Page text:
About the badge above it is stated that the badge comes from the 1820-1827 period, is hallmarked with London assay, and the anchor and greyhound are of silver.  The Admiralty Messengers’ badges identified the bearer and acted as a form of guarantee of dispatch and delivery.  The Admiralty ‘large’ pattern badge displays the various royal emblems of different parts of the United Kingdom: the 3 lions of England in the first and fourth quarters, the lion of Scotland in the second and the harp of Ireland in the third.  It is surrounded by a garter bearing the motto “Honi soit qui mal y pense” (Evil to him who evil thinks).  Upon retirement [or death after retirement] many of the badges are returned to the Admiralty {now MOD[N]} to be kept unused and not re-issued for historic posterity.  If one were to come onto the market it would command a high premium, especially if its provenance is known and that it belonged to a Messenger who had had a very "exciting" career.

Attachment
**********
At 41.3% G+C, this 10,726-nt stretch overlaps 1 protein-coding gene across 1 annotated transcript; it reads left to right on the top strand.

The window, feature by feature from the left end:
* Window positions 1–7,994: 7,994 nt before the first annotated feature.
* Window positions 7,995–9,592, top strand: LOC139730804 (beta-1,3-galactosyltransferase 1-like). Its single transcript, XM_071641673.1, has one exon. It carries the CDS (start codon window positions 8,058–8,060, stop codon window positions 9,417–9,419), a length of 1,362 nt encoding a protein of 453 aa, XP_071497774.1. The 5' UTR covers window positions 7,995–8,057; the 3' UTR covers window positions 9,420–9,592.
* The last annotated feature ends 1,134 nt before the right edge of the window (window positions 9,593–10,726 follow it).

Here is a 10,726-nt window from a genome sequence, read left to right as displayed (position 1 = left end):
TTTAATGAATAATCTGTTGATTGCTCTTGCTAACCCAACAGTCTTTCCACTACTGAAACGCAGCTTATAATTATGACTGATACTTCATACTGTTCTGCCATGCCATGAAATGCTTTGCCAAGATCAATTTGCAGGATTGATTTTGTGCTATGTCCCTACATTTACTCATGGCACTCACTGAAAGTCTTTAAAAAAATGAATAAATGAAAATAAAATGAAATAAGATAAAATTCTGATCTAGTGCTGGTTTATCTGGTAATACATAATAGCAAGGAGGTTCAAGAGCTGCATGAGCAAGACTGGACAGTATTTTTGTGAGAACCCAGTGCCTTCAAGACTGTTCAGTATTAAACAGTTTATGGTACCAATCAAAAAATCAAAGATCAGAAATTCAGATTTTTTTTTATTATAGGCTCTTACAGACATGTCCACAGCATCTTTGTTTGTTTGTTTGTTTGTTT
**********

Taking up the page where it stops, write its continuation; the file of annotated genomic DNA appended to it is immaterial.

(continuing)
Whilst Messengers [Kings or otherwise] had many powers not given to commoners, there were some which even they could not circumvent. See this cutting from an 1832 edition of The Times

There are many records on Messenger in the National Archives at Kew.


That's the end of this series of three Bits about Communicators and their things.

Good bye